Swimming Pool Accidents
As summer approaches, it is important to be aware of the risks associated with one of the most popular summertime activities–swimming. Many people are being subjected to electrocution in swimming pools. An electric shock is defined as an injurious, but non-deadly, exposure to an electrical current. When an electric shock is powerful enough to cause fatalities, it constitutes an electrocution. Electric shock or electrocution in a pool often happens because of faulty electrical work involving wiring, grounding, and bonding.
Electrical Issues: Wiring, Grounding and Bonding
The connection of wires to the pool lights, filter pump, and control systems, amongst other electrical equipment is referred to wiring. Bonding is the permanent joining of metallic parts to form an electrically conductive path. Grounding is essentially a safeguard to protect people against potentially dangerous voltage as it establishes a path for conducting electrical energy, so that in the event of a malfunction, the ground or a proxy conducting body may absorb some of the dangerous current.
Wiring, bonding and grounding are all governed by standards set forth by the National Electrical Code whom dictates safety requirements to protect people from electrical hazards, such as the installation of a ground fault circuit interrupter and a GFCI device. The GCFI device detects when an electrical current is flowing through an unintended recipient, such as a person, and quickly shuts off the electric power circuit.
If you are performing electrical work on your own private pool, it is advisable to obtain a permit to have your work checked by a professional for safety. To ensure safety when dealing with pool lighting, 120-volt pool lights should be connected to a transformer that will convert them to 12 volts, thereby minimizing the risk of injury from dangerous levels of electricity in the event of an electrical malfunction.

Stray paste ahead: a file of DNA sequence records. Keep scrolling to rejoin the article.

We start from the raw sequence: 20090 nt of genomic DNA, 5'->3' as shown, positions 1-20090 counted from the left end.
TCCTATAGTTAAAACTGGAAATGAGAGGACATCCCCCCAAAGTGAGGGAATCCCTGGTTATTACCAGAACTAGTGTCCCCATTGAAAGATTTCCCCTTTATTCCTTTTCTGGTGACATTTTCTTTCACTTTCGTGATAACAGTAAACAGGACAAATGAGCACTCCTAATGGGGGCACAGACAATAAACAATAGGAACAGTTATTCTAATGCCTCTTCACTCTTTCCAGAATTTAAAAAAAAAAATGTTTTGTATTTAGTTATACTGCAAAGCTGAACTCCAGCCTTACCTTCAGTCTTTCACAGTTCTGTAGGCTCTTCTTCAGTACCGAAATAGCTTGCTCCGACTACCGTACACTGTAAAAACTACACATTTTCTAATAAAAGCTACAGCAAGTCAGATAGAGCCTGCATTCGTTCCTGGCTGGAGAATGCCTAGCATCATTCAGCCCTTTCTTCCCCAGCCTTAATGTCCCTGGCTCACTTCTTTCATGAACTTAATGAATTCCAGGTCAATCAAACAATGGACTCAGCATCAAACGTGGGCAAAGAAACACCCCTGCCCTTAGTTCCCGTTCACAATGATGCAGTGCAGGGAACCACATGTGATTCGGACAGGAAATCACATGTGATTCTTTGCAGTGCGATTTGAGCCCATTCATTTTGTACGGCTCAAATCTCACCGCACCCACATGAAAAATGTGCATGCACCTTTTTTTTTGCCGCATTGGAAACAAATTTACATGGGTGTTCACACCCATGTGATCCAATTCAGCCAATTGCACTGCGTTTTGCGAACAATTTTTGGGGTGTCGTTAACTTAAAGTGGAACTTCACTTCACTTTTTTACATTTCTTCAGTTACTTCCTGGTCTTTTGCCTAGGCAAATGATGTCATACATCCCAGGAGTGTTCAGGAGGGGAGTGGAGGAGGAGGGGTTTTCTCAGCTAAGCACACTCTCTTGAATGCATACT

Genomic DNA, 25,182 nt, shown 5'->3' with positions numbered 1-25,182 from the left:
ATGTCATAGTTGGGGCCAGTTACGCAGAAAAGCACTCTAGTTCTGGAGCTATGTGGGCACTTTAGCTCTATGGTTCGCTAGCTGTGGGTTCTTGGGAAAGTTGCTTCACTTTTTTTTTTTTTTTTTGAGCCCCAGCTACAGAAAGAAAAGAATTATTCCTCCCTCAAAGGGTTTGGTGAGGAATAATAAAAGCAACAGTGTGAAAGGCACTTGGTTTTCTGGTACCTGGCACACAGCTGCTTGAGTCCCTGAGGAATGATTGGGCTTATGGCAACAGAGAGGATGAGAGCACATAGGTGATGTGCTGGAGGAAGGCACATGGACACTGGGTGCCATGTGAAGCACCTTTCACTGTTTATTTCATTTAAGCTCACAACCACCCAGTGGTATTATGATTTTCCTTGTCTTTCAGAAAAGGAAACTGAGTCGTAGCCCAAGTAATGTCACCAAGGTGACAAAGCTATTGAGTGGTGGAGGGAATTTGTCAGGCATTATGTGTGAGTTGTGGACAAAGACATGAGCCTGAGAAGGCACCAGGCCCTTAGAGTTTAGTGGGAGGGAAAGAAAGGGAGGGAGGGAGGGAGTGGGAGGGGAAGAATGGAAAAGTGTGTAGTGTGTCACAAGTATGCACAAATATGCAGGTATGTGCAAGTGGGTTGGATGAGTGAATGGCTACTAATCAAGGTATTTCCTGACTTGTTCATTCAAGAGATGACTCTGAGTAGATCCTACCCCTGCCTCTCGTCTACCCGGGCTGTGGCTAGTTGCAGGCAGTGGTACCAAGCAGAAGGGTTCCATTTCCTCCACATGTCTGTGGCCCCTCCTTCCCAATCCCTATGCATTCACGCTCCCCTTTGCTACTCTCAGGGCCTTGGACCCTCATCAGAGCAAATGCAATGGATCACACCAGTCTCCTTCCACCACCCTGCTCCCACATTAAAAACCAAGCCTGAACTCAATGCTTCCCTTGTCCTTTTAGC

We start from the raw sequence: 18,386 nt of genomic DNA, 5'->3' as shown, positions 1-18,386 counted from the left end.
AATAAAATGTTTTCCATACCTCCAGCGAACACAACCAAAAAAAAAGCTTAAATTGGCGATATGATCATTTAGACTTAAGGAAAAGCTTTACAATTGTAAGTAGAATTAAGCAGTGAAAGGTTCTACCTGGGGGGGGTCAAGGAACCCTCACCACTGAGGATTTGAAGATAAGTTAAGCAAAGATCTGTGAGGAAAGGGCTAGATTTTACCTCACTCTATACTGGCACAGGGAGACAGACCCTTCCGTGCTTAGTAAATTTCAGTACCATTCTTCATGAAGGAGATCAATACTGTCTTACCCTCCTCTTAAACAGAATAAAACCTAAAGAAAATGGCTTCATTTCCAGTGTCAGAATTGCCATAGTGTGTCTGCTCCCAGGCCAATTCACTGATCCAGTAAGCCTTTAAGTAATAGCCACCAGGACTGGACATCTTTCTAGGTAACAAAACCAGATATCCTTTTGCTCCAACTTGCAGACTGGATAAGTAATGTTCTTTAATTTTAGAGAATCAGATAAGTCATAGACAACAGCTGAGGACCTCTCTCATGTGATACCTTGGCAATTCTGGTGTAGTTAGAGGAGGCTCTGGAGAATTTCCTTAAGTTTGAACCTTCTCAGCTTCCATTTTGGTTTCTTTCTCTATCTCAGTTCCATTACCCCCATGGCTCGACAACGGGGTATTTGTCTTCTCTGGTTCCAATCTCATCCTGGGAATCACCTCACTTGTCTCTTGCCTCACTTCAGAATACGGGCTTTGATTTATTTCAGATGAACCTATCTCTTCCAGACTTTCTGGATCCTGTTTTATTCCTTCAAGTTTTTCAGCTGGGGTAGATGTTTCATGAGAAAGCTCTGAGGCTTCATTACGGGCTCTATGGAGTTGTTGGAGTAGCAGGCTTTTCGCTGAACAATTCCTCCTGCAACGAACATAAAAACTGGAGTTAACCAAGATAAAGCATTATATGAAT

Several recent cases of electric shock and electrocution involved faulty electrical work which led to swimming pool accidents that could have been prevented. Property owners must take reasonable measures to protect those on their premises from dangerous conditions. This includes maintaining a swimming pool and making sure that all wiring, bonding and grounding is up to code.
If a property owner breaches this duty of care and you were injured as result of their negligence, you may be able to hold the property owner liable for your injury. For example, if a faulty ground wire connected to a pool lamp allows dangerous voltage to flow into the pool, thereby causing you to suffer an electric shock, you may be entitled to compensation.
New Brunswick Premises Liability Lawyers at the Law Offices of Harold J. Gerr Represent Swimming Pool Accident Victims
If you have suffered from an electric shock or you have lost a loved one in a swimming pool accident due to someone’s negligence, the New Brunswick premises liability lawyers at Harold J. Gerr can determine whether the property owner may be held liable. We are dedicated to holding property owners responsible for preventable accidents and we will fight to help you obtain the compensation you deserve. With offices conveniently located in Highland Park, New Jersey, we proudly represent clients in New Brunswick, Highland Park, Somerset and throughout New Jersey. Call us at 877-249-4600 or contact us online to discuss your case.